Elections

Gov. Otter endorses Medicaid expansion, calling it an ‘Idaho-grown solution’

Idaho’s health insurance coverage gap

A legislative working group convened in 2016 for a day-long meeting on Idaho's "Medicaid gap" - people who do not qualify for Medicaid, but also do not make enough money for assistance through the state health insurance exchange.
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A legislative working group convened in 2016 for a day-long meeting on Idaho's "Medicaid gap" - people who do not qualify for Medicaid, but also do not make enough money for assistance through the state health insurance exchange.

Idaho Gov. Butch Otter on Tuesday endorsed Proposition 2, the effort to expand Medicaid under the Affordable Care Act.

The initiative on the Nov. 6 ballot will decide whether to allow more Idahoans on Medicaid, including those in the so-called “Medicaid gap” who also don’t qualify for subsidies on the state health insurance exchange.

“Allowing the healthcare coverage gap to persist any longer is not an option,” said Otter in a news release from Idahoans for Healthcare. “We cannot continue to let hardworking Idahoans go without healthcare. I’m proud that the citizens of Idaho have come up with a solution to solve this long-standing problem. Proposition 2 will provide healthcare to 62,000 Idahoans and it’ll bring $400 million of our tax dollars back to Idaho. In addition, Proposition 2 will keep our rural hospitals and county clinics open. I strongly support expanding healthcare to folks who need it. It’s good sense and it’s the right thing to do.”

Idahoans for Healthcare has steadily announced endorsements for the vote, including food manufacturers Chobani and Clif Bar last week.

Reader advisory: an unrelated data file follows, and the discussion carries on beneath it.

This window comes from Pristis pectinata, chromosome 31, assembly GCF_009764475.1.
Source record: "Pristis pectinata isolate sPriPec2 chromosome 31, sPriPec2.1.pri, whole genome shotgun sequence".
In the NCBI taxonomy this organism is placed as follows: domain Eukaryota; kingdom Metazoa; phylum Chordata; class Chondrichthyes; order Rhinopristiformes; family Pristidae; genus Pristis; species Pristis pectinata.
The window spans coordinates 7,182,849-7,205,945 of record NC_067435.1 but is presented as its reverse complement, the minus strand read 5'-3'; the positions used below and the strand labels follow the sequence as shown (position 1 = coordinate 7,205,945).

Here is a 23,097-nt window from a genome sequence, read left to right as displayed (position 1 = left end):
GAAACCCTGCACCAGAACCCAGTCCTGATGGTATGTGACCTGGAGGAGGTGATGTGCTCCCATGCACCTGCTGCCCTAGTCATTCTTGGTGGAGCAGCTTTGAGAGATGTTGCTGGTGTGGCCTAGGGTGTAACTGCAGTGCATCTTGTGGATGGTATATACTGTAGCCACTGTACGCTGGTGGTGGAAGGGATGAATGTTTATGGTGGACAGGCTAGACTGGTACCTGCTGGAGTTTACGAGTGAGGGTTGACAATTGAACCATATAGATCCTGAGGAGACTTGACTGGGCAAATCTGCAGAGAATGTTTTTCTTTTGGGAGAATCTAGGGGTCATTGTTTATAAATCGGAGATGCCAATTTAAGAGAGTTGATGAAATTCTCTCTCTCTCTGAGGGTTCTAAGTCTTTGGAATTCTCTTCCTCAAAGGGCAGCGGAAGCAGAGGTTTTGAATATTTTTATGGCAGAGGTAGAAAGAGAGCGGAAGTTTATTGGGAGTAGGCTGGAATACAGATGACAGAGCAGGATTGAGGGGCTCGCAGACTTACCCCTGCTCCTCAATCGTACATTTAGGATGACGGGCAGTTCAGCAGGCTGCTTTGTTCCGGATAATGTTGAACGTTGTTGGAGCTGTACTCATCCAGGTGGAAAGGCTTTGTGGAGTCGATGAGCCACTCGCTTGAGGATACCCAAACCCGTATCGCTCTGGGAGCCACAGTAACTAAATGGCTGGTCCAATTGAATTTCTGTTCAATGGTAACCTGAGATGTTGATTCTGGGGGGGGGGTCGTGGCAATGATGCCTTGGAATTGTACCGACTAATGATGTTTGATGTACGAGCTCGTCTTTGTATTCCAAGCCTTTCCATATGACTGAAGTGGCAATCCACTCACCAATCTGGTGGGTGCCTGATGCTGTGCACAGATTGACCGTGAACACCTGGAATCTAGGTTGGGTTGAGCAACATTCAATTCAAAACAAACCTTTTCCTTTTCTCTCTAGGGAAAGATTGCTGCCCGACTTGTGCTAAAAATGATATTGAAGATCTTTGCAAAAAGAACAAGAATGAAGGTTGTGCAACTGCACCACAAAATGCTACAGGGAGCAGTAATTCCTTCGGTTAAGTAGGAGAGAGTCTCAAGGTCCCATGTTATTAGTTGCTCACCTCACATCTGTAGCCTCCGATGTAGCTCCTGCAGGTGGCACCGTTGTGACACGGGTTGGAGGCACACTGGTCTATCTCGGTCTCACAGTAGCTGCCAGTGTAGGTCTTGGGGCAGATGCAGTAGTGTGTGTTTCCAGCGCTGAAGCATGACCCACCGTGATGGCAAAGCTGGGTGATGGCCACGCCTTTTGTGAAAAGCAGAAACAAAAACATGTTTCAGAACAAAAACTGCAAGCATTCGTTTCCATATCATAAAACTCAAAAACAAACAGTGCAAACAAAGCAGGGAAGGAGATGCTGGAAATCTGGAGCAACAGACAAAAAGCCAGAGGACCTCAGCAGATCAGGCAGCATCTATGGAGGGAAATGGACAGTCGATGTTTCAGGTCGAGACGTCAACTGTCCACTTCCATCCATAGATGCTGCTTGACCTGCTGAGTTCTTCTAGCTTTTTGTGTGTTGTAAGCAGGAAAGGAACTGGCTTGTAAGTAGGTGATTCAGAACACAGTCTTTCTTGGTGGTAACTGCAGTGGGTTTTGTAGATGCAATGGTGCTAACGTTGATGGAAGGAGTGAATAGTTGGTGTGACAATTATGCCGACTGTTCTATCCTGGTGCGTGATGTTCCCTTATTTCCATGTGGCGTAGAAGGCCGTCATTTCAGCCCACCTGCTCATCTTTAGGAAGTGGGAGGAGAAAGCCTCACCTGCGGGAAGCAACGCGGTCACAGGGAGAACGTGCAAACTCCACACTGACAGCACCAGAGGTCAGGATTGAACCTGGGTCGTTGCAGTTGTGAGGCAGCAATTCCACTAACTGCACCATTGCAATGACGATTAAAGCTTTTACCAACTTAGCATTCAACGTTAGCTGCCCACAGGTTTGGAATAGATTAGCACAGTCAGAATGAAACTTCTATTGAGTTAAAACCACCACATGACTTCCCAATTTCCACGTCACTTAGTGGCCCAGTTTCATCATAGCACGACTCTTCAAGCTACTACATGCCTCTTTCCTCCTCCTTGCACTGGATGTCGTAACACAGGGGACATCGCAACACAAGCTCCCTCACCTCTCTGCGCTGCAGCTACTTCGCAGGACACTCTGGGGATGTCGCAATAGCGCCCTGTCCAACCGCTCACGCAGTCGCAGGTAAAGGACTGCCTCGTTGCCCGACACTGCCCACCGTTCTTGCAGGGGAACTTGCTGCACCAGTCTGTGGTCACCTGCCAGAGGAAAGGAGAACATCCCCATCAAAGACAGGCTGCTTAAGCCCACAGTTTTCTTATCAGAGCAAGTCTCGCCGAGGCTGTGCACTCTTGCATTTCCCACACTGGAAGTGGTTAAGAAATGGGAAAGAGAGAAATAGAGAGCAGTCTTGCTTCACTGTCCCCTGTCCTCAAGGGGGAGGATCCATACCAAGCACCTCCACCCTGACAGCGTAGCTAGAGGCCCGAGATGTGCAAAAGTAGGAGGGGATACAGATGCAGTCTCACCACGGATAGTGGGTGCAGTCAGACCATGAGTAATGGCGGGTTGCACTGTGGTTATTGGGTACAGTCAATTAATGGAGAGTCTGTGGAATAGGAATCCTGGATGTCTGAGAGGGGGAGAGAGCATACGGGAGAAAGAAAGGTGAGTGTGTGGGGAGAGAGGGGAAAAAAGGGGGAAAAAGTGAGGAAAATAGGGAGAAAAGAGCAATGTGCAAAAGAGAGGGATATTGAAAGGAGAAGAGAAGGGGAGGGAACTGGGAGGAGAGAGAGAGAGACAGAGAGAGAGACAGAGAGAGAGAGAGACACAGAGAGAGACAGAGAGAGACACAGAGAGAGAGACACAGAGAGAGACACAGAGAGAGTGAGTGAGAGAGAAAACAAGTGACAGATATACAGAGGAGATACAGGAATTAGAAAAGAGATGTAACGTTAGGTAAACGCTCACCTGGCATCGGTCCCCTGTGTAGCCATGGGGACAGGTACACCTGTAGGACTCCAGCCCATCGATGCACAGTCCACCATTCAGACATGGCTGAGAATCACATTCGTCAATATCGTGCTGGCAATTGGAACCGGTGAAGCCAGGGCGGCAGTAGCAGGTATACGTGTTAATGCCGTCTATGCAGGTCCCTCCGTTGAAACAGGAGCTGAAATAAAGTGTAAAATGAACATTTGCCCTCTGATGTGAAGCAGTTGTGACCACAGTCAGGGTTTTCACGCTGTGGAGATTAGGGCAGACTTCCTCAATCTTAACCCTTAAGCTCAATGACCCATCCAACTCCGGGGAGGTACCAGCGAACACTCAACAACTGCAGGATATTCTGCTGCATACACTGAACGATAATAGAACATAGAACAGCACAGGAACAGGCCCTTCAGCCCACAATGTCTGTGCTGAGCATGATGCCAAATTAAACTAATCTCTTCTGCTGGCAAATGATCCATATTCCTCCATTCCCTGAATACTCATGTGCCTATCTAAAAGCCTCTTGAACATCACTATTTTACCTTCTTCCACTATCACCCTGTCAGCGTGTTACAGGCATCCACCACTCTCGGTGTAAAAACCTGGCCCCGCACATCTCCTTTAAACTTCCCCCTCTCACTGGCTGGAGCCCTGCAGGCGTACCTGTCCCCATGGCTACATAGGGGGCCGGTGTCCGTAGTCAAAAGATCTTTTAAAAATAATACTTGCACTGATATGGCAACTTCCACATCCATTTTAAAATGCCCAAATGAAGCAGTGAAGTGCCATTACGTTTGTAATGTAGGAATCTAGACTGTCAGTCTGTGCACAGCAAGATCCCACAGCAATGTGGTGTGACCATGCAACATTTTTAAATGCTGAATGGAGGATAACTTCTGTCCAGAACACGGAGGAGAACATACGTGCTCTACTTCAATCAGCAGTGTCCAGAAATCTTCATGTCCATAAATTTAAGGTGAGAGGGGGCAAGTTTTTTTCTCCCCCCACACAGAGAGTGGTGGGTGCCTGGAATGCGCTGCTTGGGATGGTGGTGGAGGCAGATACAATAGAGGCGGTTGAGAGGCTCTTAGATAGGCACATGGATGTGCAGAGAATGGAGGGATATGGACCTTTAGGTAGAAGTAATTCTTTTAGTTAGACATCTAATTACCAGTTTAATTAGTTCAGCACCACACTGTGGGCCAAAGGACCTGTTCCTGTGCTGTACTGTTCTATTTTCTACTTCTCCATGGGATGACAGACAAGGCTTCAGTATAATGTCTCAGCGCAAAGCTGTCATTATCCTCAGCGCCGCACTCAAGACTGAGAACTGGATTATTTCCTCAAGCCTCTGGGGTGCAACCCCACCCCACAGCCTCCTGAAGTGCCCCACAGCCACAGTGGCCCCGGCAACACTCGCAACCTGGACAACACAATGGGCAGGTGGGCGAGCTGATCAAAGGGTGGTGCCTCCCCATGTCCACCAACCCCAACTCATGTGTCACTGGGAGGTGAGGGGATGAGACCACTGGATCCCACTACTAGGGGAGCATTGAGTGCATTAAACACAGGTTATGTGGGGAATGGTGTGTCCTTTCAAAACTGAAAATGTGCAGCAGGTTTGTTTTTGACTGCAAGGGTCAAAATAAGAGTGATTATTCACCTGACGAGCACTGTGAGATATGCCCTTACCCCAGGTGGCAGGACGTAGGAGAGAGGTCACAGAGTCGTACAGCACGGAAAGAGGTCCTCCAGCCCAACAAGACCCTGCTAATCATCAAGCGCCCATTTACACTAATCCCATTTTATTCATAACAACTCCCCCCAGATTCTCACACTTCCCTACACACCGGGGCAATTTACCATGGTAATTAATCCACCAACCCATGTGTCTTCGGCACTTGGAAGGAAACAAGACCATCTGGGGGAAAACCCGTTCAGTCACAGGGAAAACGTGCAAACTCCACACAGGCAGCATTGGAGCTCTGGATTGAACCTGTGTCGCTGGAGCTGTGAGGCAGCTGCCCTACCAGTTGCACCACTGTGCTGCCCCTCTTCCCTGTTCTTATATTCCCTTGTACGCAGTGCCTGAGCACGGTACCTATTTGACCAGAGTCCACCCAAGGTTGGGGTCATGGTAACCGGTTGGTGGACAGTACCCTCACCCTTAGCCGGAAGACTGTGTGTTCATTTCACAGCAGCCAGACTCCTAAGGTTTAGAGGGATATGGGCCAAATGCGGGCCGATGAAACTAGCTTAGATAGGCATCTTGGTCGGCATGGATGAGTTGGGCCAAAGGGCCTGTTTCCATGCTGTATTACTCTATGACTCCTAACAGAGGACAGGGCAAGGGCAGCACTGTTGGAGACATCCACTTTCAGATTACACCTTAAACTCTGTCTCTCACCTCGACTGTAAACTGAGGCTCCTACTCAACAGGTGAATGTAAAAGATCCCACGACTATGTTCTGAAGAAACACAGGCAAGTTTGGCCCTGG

Medicaid expansion backers turned to a ballot initiative after years of failing to get some sort of health insurance overhaul through the Legislature. Late last month, 21 lawmakers and eight other legislative candidates urged voters to reject expansion, repeating fears that the federal government won’t be able to maintain its part of the funding and that paying for the measure could take money from other parts of the state budget.

“Proposition 2’s Obamacare expansion is unsustainable, fiscally irresponsible, and wrong for Idaho,” said Rep. John Vander Woude, R-Nampa, in a news release.

Otter has previously supported various alternate proposals to Medicaid expansion — “an Idaho solution,” as he described one such effort in 2016.

He and his wife, Lori Otter, are now both seen in the latest advertisement supporting Proposition 2. In the ad, Butch Otter calls it “an Idaho-grown solution,” while Lori Otter says it would “help our rural hospitals, boost our economy, and create jobs.”

Otter has also appeared in advertisements supporting Proposition 1, on historical horse racing machines, which he endorsed earlier this month.

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